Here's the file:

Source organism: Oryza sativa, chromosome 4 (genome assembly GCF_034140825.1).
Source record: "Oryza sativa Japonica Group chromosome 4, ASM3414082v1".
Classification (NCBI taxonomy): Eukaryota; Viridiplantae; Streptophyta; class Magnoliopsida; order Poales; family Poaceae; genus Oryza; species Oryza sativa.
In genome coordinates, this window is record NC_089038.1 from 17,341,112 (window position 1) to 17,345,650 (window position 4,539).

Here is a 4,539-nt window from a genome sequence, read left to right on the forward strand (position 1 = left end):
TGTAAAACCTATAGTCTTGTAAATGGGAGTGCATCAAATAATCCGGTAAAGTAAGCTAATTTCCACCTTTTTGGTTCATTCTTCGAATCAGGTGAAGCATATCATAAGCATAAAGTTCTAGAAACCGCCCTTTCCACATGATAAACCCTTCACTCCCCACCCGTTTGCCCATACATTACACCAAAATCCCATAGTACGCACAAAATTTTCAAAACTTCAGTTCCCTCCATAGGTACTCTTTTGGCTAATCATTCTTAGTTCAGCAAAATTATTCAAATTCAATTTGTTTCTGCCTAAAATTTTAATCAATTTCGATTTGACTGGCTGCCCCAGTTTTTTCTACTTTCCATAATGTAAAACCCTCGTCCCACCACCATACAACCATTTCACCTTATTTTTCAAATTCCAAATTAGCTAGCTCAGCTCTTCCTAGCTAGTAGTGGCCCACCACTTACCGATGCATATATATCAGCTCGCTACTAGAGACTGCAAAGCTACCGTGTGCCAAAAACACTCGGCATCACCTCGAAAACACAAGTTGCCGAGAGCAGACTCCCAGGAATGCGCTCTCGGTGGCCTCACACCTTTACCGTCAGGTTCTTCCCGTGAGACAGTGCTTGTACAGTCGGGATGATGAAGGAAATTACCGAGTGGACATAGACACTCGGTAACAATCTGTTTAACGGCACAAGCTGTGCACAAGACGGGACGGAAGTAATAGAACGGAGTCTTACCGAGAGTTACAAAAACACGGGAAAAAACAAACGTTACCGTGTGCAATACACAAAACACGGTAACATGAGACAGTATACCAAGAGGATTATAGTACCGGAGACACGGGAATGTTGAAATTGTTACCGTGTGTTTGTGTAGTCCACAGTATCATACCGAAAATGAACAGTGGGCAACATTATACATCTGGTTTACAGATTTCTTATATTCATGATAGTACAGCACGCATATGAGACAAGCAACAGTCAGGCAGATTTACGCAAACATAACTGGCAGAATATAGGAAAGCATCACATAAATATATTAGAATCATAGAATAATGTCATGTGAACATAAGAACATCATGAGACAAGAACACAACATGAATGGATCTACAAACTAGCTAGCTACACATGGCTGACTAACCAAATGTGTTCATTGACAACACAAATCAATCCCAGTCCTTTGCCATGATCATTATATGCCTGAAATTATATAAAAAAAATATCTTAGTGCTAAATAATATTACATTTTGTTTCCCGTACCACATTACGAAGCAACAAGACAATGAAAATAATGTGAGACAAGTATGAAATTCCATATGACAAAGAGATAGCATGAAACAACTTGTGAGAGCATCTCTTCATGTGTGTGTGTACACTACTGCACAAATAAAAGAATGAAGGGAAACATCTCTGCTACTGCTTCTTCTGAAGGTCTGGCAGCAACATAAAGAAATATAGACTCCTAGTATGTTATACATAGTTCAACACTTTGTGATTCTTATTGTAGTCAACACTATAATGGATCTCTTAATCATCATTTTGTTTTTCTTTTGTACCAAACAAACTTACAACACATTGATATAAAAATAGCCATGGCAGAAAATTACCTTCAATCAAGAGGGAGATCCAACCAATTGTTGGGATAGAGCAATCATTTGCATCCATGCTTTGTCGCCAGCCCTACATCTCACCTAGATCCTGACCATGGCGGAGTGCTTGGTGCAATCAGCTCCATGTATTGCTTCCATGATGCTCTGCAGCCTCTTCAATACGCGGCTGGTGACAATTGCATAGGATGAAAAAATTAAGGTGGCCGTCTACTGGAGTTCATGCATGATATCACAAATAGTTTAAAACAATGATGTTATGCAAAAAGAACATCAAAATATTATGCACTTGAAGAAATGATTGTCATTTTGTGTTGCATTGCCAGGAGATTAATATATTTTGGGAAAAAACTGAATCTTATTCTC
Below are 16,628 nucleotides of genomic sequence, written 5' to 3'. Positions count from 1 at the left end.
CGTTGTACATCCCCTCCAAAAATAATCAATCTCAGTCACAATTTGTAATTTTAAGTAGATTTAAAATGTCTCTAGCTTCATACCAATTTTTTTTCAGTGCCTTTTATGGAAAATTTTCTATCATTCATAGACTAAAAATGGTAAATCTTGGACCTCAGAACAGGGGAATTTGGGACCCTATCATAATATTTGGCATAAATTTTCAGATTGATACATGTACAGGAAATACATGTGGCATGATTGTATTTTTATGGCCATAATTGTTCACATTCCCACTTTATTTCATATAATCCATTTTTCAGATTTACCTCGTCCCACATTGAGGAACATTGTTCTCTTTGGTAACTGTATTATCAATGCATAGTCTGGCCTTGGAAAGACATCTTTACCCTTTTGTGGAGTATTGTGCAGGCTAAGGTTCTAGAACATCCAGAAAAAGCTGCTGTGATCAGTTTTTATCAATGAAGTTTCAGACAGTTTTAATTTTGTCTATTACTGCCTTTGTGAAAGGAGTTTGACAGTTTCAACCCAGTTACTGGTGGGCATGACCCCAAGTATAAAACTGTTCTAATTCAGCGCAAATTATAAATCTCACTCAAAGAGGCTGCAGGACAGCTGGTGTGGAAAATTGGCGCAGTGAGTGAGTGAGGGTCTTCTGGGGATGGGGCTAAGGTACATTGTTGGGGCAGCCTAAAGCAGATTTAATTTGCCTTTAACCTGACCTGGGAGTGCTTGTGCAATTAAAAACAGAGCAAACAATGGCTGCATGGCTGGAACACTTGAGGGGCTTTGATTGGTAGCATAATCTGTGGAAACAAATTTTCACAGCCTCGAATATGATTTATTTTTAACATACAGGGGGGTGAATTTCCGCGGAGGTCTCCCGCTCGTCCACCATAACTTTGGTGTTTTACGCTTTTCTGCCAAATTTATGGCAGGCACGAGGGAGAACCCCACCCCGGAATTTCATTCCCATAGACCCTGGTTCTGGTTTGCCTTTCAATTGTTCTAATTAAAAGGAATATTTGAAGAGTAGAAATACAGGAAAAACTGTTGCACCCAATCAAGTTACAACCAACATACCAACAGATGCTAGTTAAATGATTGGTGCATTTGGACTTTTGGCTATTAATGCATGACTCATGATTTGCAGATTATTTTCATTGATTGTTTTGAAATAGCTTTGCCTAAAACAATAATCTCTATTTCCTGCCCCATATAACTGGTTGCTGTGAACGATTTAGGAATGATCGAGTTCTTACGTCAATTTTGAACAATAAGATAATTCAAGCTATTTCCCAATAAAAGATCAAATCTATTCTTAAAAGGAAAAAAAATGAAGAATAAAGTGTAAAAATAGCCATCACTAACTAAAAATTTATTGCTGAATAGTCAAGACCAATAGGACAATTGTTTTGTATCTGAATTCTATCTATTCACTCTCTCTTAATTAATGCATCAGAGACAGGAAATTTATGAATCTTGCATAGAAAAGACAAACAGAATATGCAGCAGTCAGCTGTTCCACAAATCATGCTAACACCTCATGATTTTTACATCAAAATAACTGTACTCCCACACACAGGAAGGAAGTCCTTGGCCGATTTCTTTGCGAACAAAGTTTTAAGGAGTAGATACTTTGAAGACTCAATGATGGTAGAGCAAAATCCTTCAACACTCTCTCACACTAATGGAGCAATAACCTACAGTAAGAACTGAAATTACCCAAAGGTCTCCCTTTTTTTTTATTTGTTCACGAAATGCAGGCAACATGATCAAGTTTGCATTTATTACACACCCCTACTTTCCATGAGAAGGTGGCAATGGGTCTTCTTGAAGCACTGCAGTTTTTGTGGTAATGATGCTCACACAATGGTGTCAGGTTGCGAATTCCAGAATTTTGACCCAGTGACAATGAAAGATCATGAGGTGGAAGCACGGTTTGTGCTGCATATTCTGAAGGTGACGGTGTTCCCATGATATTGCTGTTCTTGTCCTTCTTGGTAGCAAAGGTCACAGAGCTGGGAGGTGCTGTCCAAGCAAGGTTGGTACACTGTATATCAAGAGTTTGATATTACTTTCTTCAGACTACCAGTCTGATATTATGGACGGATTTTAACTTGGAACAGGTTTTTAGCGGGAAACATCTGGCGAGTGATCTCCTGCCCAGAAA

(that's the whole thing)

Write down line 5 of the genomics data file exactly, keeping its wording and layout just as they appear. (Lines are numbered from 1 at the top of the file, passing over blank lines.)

Here is a 4,539-nt window from a genome sequence, read left to right on the forward strand (position 1 = left end):